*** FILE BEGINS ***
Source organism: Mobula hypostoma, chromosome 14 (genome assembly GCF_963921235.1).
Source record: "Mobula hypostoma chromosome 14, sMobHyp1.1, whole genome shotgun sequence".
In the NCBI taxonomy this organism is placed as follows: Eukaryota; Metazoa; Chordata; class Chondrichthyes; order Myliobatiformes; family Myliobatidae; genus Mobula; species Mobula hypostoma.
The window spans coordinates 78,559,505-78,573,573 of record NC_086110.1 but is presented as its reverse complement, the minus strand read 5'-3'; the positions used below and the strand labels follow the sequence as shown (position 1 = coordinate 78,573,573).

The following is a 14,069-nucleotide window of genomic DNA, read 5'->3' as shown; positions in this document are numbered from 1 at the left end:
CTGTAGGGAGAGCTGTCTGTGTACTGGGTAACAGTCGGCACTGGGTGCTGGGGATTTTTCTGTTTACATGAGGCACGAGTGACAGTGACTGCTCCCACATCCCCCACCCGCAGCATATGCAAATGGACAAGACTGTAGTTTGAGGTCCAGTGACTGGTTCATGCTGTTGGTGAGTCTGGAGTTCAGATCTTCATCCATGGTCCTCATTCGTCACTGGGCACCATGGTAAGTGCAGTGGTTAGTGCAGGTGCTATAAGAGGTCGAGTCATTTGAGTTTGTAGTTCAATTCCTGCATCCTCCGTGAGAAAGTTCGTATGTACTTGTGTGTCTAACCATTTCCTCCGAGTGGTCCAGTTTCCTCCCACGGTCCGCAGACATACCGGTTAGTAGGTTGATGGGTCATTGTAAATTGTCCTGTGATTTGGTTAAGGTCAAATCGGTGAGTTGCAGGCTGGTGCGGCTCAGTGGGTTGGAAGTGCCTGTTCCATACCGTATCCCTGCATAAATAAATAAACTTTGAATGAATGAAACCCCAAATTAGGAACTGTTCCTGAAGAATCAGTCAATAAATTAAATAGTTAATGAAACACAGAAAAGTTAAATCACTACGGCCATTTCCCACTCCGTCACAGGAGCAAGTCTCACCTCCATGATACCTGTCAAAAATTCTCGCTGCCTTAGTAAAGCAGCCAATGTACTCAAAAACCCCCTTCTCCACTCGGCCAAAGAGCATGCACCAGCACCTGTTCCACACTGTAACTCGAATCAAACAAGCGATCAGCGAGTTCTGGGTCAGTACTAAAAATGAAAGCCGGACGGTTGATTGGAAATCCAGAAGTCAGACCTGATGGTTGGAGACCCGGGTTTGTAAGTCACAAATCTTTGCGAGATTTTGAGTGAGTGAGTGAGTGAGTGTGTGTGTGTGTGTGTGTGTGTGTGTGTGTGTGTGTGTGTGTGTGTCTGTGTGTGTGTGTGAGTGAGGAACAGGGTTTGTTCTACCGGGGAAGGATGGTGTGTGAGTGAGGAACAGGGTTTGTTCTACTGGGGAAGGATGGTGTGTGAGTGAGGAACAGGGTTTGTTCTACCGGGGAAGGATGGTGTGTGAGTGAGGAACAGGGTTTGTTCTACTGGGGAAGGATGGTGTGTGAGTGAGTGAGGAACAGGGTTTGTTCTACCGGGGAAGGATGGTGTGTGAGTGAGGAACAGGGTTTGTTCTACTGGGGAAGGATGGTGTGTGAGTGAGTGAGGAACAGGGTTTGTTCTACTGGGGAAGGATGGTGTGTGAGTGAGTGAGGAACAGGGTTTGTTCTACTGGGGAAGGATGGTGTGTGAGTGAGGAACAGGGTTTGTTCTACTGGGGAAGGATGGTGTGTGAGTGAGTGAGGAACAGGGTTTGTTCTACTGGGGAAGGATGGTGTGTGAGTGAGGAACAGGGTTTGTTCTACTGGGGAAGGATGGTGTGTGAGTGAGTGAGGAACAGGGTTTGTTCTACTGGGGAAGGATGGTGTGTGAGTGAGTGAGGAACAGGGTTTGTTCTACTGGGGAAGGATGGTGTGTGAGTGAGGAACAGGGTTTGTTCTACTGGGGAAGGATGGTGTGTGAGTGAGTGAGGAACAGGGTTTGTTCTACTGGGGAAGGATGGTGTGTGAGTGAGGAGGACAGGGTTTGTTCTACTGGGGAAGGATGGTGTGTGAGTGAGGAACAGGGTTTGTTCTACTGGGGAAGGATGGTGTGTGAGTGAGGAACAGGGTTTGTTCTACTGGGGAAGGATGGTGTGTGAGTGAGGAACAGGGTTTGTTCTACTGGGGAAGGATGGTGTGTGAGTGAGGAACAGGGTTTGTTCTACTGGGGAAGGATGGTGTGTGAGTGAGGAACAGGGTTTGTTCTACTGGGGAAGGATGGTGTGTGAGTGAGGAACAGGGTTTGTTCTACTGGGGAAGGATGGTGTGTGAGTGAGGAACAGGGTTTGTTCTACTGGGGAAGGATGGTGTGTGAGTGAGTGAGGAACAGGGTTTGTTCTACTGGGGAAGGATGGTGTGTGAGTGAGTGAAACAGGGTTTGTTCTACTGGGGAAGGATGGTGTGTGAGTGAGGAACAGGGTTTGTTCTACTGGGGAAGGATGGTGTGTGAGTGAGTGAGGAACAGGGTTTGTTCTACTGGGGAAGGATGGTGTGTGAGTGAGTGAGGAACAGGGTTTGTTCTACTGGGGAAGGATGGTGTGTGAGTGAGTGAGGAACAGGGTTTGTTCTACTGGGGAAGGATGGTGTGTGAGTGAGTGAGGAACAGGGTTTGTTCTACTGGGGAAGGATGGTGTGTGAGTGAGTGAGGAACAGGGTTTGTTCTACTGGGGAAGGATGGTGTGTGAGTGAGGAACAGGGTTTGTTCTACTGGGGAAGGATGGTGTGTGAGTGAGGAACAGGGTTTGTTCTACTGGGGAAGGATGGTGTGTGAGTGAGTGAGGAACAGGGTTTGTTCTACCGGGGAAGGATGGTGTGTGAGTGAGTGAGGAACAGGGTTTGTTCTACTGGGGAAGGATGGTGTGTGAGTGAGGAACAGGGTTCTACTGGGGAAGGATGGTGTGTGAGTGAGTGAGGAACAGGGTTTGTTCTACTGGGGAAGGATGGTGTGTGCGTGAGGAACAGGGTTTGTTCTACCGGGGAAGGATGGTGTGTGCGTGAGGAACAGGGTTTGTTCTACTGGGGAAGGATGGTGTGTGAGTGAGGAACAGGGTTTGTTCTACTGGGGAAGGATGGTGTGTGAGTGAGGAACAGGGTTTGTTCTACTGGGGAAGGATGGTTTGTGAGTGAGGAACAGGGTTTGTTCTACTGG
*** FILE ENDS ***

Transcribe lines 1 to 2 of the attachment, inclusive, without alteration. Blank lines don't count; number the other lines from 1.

Source organism: Mobula hypostoma, chromosome 14 (genome assembly GCF_963921235.1).
Source record: "Mobula hypostoma chromosome 14, sMobHyp1.1, whole genome shotgun sequence".